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Why Time Away from Work Matters

Hiking in the mountains, relaxing on a beach, or just taking time to spend at home, consider stepping away from work and using that time to relax. Time out of the office can help lower stress, help improve productivity and help reduce the risk for burnout. Yet nearly half of American employees report unused vacation time each year.

PTO note.

Why Employees Worry About Taking Time Of

Many American professionals want to take vacation time but worry about the consequences of doing so. The reluctance to actually take the time off can potentially impact overall employee health and job performance.

In addition to the productivity benefits of taking time off, simply planning a vacation can boost health up to eight weeks before the trip. Employees who plan vacations report greater job satisfaction, greater happiness with their employer, and greater happiness in their personal life compared with employees who do not plan to take time off.

Taking time off benefits everyone, yet employees continue to worry about doing so. Some employees worry that using their vacation time may make them seem less dedicated to their employer. Others worry about the workload they will face when they return, arguing there's no good time to step away from the office. Employees may feel guilty about the work coworkers will need to do in their absence, and worry about someone dropping the ball on an important assignment.

How Managers Can Create a Company Culture That Supports Paid Time Off

  1. Don't assume employees will use an unlimited vacation policy.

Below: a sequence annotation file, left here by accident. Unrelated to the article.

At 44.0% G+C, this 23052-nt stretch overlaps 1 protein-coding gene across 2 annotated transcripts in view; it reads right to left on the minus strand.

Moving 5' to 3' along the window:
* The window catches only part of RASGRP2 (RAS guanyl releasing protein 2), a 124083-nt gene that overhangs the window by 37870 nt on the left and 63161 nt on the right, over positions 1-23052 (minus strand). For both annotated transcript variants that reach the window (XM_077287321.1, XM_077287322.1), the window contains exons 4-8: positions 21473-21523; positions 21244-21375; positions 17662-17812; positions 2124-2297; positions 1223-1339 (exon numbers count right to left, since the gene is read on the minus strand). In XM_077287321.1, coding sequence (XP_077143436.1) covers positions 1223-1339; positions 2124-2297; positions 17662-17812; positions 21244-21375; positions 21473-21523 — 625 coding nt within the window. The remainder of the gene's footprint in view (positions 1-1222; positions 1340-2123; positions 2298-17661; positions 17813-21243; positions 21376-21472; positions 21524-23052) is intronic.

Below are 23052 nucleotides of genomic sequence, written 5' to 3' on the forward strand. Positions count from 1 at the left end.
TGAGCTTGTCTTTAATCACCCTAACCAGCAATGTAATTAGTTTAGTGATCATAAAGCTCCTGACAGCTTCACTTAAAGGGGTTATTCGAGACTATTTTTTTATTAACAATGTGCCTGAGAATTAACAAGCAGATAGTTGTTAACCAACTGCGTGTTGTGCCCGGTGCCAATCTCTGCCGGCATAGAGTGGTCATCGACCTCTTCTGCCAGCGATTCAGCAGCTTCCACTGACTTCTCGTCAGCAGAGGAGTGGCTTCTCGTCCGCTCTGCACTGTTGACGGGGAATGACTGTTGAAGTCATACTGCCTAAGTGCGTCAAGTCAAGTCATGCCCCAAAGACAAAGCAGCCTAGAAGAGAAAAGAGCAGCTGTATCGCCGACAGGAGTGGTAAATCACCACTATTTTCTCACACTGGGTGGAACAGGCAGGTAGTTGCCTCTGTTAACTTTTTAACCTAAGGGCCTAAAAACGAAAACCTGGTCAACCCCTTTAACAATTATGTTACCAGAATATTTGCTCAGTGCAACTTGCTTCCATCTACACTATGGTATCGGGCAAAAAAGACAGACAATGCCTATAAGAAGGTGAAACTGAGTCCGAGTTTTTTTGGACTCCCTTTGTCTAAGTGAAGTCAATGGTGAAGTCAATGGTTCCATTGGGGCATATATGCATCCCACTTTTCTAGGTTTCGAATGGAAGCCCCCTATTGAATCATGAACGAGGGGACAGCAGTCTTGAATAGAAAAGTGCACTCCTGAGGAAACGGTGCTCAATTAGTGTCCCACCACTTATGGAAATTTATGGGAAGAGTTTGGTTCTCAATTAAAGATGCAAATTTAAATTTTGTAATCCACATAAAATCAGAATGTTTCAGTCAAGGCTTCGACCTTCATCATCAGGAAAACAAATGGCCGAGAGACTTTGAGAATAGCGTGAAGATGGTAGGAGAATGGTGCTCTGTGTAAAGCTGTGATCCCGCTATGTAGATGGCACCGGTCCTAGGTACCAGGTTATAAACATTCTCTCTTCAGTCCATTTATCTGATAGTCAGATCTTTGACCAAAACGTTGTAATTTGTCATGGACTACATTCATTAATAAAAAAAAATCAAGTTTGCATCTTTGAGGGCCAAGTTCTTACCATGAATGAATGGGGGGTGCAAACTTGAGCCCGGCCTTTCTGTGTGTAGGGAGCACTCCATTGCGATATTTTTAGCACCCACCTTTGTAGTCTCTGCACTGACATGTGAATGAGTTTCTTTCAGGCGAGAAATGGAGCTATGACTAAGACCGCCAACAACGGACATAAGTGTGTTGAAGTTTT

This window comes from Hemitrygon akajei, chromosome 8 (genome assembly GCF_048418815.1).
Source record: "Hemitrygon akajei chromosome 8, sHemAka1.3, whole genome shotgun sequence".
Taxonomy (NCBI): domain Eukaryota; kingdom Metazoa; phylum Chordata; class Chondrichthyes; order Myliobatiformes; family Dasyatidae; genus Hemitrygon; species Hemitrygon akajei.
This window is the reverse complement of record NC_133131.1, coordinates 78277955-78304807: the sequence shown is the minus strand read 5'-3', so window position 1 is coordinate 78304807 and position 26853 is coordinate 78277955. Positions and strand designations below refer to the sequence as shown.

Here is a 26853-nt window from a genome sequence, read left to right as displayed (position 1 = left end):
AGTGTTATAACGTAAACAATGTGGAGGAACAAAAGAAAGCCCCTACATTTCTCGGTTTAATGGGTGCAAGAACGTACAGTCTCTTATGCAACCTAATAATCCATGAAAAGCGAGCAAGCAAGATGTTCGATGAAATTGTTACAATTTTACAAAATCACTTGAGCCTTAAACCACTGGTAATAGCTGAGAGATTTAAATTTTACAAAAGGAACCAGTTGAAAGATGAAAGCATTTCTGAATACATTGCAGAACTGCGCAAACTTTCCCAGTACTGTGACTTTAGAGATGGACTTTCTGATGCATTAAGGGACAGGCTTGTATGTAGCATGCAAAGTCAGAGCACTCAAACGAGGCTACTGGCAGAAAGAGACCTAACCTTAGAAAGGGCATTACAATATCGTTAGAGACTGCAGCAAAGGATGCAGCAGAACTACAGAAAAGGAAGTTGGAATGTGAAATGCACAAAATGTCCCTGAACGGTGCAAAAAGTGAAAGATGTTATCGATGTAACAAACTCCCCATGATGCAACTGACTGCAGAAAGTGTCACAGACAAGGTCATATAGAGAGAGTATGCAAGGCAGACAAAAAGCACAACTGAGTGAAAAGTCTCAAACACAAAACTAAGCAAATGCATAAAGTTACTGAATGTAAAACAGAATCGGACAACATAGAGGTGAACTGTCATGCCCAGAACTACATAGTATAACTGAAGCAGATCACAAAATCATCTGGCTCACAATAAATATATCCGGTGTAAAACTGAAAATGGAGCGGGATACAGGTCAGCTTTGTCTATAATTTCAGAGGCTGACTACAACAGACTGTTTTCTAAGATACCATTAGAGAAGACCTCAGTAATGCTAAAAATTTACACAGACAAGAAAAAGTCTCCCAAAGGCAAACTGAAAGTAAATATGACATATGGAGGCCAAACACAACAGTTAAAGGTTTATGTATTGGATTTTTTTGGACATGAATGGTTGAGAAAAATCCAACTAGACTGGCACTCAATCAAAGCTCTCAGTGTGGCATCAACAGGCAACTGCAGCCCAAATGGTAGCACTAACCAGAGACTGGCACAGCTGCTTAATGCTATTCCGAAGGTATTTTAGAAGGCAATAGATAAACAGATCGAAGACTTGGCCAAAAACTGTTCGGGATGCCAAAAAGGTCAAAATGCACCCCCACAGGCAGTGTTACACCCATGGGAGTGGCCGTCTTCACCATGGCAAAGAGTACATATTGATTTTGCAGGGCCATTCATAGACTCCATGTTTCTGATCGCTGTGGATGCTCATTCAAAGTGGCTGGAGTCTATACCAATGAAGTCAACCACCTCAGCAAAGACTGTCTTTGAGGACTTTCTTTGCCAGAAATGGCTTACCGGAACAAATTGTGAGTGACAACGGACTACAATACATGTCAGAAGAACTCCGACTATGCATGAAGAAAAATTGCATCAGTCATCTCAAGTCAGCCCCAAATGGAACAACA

Following trends set by tech companies and startups, more businesses have adopted unlimited vacation policies. While some companies worried that employees might abuse these policies, the opposite is true. Employees end up taking very little time off, usually less than the standard two weeks offered by other employers. One barrier: Employees still need to get their time off approved, and employees worry they will appear less loyal and dedicated to their job.
  2. Lead by example.
    When managers take time off, employees feel empowered to do the same. If you want your team to take two weeks off each year, be sure to do so yourself. Set an example by not sending emails or otherwise contacting your team during your vacation. The same goes for personal days or sick days — if you use these days yourself, employees will feel more comfortable doing the same.
  3. Mandate a fixed number of days that must be taken together.
    The benefits of time off are cumulative; taking sporadic days here and there can be nice, but a full week away from the office is an important mental reset. SHRM reports that some companies require that employees take a minimum of five consecutive business days off, ensuring everyone gets the opportunity for an extended break.
  4. Respect employee time off.
    Just because our smartphones make it possible for employees to be in touch anywhere, anytime doesn't mean they should be. Create a company culture where there is no expectation employees will check email during their time off. Additionally, consider giving employees a "re-entry" day where they can catch up on messages and get up to speed on projects, minimizing fears they will be overwhelmed by work once they return to the office.
Whether your company has an unlimited vacation policy or more traditional PTO accrual, creating a workplace culture where employees feel empowered to take their vacation days will benefit everyone.

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